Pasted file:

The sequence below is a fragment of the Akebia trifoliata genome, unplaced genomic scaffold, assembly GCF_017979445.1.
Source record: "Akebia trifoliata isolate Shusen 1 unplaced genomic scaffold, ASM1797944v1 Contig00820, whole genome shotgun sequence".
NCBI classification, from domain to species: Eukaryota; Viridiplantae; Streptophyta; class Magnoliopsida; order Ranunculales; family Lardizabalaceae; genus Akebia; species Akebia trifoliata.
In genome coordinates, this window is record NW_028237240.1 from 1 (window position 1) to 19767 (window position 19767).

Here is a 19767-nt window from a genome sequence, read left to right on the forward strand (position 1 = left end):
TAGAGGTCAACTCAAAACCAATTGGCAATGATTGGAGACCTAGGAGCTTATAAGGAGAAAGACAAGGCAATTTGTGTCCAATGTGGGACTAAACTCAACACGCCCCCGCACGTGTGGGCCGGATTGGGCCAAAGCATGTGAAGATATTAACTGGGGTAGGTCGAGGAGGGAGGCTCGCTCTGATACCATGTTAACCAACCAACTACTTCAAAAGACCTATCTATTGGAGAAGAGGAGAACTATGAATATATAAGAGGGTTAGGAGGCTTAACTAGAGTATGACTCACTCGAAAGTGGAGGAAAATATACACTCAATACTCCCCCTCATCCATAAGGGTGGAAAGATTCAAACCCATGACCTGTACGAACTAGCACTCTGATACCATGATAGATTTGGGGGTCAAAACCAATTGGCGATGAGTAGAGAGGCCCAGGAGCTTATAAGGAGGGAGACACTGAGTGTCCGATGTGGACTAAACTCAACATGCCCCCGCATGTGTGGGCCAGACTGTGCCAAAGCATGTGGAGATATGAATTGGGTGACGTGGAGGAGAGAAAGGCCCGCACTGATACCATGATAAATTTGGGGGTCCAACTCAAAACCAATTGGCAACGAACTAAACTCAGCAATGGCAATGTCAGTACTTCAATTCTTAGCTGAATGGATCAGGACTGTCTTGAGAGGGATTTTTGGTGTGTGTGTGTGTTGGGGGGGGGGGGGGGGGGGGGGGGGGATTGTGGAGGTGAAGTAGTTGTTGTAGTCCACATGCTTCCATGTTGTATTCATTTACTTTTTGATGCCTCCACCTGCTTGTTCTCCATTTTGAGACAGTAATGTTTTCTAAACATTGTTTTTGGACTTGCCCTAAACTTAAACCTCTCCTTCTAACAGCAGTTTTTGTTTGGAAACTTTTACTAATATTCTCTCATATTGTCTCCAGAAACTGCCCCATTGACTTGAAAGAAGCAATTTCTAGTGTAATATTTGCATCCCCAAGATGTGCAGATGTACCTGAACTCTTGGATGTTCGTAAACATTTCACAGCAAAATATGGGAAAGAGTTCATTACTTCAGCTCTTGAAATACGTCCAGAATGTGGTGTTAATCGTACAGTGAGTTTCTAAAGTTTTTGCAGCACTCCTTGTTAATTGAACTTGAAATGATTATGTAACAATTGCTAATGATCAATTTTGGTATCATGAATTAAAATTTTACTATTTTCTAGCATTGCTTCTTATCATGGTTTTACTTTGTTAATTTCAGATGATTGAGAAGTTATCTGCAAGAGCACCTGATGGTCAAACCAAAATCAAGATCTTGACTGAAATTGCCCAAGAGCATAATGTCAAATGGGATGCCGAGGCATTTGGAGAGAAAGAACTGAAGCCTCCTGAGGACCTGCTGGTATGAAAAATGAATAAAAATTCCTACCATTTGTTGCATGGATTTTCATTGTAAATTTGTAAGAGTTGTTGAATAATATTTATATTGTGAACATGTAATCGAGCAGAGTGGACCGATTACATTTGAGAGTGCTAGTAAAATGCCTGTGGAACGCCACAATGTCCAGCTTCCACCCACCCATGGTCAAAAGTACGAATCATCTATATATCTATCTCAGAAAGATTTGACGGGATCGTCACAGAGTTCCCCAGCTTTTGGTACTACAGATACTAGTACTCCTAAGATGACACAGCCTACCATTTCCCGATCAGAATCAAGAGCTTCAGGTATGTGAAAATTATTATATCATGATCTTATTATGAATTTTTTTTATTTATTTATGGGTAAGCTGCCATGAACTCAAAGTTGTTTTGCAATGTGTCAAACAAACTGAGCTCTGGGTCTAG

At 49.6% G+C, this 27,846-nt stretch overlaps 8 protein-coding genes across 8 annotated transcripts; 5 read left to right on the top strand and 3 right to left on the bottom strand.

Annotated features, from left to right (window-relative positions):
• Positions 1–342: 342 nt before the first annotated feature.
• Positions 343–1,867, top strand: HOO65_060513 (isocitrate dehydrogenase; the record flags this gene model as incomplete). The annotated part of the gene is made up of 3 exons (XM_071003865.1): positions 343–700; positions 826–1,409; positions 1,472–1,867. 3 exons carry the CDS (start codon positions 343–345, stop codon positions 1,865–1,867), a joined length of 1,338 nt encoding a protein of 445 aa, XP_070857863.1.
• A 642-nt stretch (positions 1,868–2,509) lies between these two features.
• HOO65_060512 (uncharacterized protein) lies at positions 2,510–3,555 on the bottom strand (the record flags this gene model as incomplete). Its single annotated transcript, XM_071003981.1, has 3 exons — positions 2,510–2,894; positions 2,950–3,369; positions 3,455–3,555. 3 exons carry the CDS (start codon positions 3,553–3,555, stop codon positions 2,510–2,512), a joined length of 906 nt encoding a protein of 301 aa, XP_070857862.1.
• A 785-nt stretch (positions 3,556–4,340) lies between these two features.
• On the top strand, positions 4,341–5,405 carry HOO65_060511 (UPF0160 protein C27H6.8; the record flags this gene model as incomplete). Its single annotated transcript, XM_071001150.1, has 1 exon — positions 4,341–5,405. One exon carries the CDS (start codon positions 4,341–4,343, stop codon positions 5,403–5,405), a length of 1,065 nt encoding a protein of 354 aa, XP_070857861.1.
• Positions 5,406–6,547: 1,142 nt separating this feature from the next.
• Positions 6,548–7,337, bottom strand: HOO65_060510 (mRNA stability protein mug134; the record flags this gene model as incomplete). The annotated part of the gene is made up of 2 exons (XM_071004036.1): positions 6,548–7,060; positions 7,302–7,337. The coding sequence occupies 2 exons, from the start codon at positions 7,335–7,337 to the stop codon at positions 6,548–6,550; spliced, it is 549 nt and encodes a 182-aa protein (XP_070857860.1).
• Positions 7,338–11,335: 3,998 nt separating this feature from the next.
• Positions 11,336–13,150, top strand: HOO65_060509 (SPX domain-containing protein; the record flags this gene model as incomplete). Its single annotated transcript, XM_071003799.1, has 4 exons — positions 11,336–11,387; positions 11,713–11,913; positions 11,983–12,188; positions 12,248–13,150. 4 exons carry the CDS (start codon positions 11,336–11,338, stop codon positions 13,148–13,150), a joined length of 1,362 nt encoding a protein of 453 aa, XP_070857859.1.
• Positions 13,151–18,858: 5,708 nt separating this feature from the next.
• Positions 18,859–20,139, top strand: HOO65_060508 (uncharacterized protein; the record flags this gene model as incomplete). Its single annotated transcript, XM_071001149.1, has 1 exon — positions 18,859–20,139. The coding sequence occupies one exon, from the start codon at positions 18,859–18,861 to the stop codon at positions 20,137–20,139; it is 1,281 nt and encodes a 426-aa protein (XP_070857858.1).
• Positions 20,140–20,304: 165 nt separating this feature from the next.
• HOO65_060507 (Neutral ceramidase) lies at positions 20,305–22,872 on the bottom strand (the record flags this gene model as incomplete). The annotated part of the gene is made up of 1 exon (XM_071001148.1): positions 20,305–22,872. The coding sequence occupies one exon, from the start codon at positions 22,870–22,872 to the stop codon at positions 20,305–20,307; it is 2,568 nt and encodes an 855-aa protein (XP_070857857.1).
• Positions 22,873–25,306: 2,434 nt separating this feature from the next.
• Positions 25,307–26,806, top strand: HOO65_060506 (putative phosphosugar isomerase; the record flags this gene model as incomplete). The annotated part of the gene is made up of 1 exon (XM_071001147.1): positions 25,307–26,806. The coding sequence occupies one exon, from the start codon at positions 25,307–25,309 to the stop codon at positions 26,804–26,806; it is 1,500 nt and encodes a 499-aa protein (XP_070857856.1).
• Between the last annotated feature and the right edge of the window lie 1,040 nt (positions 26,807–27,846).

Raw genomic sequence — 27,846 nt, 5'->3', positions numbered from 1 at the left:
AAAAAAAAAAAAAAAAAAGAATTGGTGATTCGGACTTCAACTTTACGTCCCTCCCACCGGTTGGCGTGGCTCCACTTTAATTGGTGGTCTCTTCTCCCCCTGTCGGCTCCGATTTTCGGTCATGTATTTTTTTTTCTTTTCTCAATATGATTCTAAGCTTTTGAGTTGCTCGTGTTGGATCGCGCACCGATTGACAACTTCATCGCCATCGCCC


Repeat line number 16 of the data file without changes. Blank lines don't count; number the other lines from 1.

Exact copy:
• Positions 6,548–7,337, bottom strand: HOO65_060510 (mRNA stability protein mug134; the record flags this gene model as incomplete). The annotated part of the gene is made up of 2 exons (XM_071004036.1): positions 6,548–7,060; positions 7,302–7,337. The coding sequence occupies 2 exons, from the start codon at positions 7,335–7,337 to the stop codon at positions 6,548–6,550; spliced, it is 549 nt and encodes a 182-aa protein (XP_070857860.1).